Collider is more tell than show. You are invited to pretend that you’re an employee at Cern, or a distinguished visitor at least. As you arrive a voice says over the tannoy, ‘Welcome to Cern. Please take your seats in the lecture theatre. A closed meeting is about to begin,’ and the exhibition itself is done up to look like the Cern offices. There’s a pinboard with a notice on it for the Cern choral society; there’s almost as much on the Cern lifestyle as there is on the science. In the film you’re shown at the beginning, Cern scientists make jokes of a sort – ‘My wife says I care more about the proton beam than I do about her’ – and seem keen to assure us that they are just like regular people (they drink coffee, wear hoodies etc). As you walk round the show they pop up on screens and talk about their work. Hadrons are composite particles made up of various combinations of elementary particles called quarks and antiquarks: protons and neutrons are hadrons made up of three quarks; mesons are made up of one quark and one antiquark. The hadrons that get pumped into the LHC, the pop-up scientists explain, come whizzing out of bottles of hydrogen. As they flow down the pipes towards the collider they’re sped up by the Proton Synchrotron Booster. The powerful electromagnets in the walls of the collider make sure the particle beams stick to the sides.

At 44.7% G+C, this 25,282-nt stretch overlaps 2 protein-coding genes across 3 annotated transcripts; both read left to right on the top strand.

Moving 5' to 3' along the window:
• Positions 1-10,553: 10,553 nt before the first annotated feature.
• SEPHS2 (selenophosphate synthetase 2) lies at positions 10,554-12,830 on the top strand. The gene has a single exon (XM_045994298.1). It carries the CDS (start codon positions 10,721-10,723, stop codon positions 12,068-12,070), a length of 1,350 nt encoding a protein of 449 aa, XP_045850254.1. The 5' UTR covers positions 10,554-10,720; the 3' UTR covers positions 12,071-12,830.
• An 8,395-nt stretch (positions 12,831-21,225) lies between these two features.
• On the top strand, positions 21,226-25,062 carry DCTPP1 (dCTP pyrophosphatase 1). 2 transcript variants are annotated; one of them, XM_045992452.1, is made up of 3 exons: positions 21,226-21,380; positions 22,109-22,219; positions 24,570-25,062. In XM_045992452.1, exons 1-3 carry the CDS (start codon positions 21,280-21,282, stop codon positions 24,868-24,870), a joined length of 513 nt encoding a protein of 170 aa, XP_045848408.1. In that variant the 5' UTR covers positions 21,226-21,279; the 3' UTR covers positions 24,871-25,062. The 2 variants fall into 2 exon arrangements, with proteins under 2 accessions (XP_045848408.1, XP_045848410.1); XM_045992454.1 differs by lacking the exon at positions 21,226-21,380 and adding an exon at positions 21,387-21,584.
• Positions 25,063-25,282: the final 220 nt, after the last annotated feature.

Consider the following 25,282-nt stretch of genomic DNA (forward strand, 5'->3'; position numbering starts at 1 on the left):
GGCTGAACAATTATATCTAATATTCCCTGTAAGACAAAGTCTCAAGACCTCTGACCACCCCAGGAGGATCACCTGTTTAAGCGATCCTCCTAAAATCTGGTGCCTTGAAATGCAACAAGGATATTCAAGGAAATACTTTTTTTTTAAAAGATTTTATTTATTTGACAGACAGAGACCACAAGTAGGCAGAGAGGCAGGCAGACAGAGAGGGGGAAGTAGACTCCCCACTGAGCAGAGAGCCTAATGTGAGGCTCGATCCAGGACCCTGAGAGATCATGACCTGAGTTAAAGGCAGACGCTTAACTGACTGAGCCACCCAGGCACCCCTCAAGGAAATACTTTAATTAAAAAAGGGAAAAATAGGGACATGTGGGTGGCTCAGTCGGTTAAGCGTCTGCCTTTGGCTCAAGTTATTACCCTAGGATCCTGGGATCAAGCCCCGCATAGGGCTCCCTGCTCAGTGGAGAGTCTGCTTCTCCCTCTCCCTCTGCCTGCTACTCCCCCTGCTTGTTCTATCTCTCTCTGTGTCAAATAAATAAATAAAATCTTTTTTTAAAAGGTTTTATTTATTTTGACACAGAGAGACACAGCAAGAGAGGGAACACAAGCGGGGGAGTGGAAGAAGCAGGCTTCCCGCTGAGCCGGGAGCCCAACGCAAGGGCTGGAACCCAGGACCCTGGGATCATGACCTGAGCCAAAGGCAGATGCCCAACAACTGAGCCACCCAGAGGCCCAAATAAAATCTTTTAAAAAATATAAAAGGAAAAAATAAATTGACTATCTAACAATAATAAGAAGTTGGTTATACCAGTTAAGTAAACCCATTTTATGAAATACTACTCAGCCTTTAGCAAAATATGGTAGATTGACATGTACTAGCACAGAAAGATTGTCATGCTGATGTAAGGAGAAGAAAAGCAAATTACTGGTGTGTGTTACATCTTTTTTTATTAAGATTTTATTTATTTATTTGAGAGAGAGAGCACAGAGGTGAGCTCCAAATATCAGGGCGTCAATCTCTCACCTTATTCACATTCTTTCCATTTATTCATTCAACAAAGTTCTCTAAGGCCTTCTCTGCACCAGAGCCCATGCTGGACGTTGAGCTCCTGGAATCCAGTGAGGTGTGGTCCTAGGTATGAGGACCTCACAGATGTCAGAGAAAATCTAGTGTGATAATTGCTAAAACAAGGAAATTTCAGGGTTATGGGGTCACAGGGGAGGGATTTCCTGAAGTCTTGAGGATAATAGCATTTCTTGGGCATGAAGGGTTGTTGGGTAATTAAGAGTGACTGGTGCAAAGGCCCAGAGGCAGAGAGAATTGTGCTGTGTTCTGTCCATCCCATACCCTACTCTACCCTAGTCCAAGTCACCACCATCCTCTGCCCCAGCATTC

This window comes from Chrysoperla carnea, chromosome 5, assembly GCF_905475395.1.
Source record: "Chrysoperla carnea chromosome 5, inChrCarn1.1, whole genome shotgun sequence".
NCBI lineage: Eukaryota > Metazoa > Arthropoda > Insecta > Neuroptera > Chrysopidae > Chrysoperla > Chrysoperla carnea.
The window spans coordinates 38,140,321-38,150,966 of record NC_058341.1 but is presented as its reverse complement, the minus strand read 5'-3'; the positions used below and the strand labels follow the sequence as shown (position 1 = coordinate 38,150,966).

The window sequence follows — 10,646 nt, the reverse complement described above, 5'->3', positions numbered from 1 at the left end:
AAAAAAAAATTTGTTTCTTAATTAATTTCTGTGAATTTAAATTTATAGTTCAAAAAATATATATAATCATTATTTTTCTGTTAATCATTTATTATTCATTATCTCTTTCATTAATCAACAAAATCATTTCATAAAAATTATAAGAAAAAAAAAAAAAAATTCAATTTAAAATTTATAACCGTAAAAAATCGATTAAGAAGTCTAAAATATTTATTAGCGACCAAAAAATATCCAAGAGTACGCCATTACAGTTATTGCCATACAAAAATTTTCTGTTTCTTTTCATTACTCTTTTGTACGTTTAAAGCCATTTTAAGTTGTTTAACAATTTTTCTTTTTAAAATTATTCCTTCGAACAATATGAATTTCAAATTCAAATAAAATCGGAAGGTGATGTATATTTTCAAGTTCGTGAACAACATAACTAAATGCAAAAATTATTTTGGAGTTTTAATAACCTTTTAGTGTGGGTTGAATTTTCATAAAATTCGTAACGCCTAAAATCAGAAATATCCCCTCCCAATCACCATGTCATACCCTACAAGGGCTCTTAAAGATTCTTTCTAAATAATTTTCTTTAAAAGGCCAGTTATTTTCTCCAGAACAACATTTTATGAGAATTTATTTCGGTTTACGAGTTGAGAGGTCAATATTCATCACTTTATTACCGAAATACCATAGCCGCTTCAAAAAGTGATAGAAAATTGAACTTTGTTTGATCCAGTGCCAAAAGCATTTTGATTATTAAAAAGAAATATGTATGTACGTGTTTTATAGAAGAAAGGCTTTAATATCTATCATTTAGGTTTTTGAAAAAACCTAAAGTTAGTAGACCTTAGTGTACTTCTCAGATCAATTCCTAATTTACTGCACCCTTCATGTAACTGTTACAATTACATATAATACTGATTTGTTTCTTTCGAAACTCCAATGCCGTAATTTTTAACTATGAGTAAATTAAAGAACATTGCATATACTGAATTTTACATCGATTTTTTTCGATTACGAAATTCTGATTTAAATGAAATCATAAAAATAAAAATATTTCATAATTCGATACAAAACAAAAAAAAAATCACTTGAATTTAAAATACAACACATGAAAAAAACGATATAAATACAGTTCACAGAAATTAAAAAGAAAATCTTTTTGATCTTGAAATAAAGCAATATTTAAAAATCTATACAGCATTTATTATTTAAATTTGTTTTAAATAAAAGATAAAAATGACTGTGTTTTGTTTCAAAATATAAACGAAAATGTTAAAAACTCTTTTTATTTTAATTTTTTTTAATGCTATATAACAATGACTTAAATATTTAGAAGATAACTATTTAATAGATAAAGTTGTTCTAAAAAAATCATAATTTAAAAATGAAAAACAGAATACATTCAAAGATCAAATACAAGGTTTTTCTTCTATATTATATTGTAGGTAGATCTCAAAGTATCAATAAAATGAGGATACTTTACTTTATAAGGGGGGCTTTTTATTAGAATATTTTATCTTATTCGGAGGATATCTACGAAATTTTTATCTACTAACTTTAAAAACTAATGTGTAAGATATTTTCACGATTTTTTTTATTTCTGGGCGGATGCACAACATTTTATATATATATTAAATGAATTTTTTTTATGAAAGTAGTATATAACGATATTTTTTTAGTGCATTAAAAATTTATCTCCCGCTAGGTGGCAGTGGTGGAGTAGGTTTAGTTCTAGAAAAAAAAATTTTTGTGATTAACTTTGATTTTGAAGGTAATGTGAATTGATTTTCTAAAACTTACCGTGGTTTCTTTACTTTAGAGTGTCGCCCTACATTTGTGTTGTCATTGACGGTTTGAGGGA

One room is done up to look like a research scientist’s private quarters, complete with coffee cups, a DVD box-set of Star Wars movies and walls scrawled with A Beautiful Mind-style jottings. On a whiteboard there’s a drawing of a jigsaw puzzle, each piece marked with the name of a particle in the Standard Model, the best theory we have so far of how matter is composed and how its constituents interact. Some of them have beautiful names: muon, strange quark, charm quark. Others – the bottom quark – sound more Rabelaisian. Collider emphasises the richness of the language of particle physics: the moment when the LHC is stopped and the monitors checked for data is called the Unblinding.

Sixteen pieces of the jigsaw form a neat grid. The 17th piece is set slightly apart. The ‘Higgs boson’, named after one of the researchers who theorised its existence in the early 1960s, completes the Standard Model – without it we can’t explain why some particles have mass – and its discovery at Cern is the collider’s greatest achievement. The Standard Model had put the probability of a Higgs boson being produced in a particle collision at 1 in 10 billion, and the LEP had hunted it for more than a decade. On 4 July 2012 both Atlas and CMS independently announced the discovery of a particle with the mass of a Higgs, though of course they found it only by studying data from the detectors: the actual thing itself – and we’re still not completely sure it was the thing itself, though we’re getting surer – decayed in a tenth of a billion trillionth (10-²²) of a second.

One of the biggest things ever has found one of the smallest; the most sophisticated theory of particles we have has been confirmed by the toddler’s technique of pounding small things together and picking through the wreckage. This extravagant gap between means and ends comes close to instantiating a new form of sublime; at least, that’s how it feels as the tour deposits you back in front of the cyclopean android. ‘The most incomprehensible thing about the universe,’ Einstein once said, ‘is that it is comprehensible.’ That its most intimate secrets are made comprehensible by smashing them together in an enormous tube is almost unbelievable.